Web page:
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Monday, September 22, 2008

Congress Pushes Back on Bad SCOTUS Decisions

Last week, amid all of the chaos surrounding the turmoil on Wall Street, Congress found time to pass an important piece of legislation that would correct several bad Supreme Court decisions and expand protections for workers with disabilities. The bill received strong bipartisan support in both chambers of Congress and President Bush has said that he will sign it.

Since the Americans With Disabilities Act (ADA) passed in 1990, the Supreme Court has consistently released opinions limiting the breadth of its protections. While the original legislation never specifically outlined which kinds of disabilities necessitated protections, the Court regularly limited the statute to medical problems that could not be treated. According to Sen. Tom Harkin (D-IA), “Supreme Court decisions have led to a supreme absurdity, a Catch-22 situation. The more successful a person is at coping with a disability, the more likely it is the court will find that they are no longer disabled and therefore no longer covered under the ADA.”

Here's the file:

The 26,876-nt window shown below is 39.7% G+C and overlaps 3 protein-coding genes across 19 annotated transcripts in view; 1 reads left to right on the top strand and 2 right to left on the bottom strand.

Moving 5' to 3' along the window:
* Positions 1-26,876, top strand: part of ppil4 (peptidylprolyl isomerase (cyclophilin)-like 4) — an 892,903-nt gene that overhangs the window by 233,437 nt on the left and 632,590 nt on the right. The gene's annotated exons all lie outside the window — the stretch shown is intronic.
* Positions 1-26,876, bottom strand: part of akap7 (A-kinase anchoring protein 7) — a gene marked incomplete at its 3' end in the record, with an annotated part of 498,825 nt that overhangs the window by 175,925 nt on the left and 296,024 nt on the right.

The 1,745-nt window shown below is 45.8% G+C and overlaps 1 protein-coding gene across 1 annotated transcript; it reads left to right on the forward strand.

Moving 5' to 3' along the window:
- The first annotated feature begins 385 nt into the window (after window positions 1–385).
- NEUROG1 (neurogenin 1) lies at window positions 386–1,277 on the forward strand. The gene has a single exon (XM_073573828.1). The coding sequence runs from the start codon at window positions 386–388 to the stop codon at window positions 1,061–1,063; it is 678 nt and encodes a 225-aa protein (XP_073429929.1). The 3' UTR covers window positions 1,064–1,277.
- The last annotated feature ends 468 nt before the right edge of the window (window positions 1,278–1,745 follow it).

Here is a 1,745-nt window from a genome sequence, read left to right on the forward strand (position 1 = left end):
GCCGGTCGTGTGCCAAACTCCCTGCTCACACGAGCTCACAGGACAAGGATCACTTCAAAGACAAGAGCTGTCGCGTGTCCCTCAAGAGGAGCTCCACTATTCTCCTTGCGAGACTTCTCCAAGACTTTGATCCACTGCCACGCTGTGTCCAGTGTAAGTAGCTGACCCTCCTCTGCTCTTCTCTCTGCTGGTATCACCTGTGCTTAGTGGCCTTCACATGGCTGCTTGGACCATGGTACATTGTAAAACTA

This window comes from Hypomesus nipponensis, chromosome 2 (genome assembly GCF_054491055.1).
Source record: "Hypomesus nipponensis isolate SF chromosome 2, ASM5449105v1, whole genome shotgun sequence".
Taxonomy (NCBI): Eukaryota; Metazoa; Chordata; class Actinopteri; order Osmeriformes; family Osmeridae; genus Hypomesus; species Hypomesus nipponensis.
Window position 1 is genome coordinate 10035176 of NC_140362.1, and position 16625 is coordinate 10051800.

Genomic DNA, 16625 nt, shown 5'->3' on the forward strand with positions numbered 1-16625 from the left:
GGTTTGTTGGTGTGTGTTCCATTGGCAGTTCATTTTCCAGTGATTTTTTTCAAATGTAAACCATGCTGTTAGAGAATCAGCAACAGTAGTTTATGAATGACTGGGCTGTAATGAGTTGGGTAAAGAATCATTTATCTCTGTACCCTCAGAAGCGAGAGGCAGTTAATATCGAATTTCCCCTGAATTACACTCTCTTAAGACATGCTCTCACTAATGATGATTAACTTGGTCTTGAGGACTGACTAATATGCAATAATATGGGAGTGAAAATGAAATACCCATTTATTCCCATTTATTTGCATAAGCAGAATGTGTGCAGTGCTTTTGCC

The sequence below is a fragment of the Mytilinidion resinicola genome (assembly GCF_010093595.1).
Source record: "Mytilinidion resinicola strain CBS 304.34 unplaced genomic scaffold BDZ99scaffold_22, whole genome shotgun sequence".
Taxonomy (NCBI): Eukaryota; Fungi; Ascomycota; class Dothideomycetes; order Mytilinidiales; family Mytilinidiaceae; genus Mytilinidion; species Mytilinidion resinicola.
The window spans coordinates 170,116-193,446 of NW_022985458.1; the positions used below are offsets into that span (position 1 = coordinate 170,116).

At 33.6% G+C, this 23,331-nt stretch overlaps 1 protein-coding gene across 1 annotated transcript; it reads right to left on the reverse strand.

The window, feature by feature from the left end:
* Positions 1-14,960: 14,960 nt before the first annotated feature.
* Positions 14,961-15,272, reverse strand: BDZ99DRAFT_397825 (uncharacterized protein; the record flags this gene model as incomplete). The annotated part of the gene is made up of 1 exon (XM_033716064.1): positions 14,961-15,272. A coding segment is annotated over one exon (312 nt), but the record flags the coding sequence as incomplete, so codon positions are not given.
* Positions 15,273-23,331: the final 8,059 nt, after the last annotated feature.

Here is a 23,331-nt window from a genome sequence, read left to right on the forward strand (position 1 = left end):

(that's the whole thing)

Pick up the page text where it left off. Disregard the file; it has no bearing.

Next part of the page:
The new law would provide a remedy for these decisions, restoring the original intent of the ADA, which according to House Leader Steny Hoyer (D-MD) was meant to be “inclusive.” Republican Sen. Orrin Hatch of Utah said this bill “will make a real difference in the lives of real people.” Now if only we could get this kind of bipartisan support for the Fair Pay Restoration Act, legislation meant to remedy last year’s disastrous decision in Ledbetter v. Goodyear Rubber & Tire.

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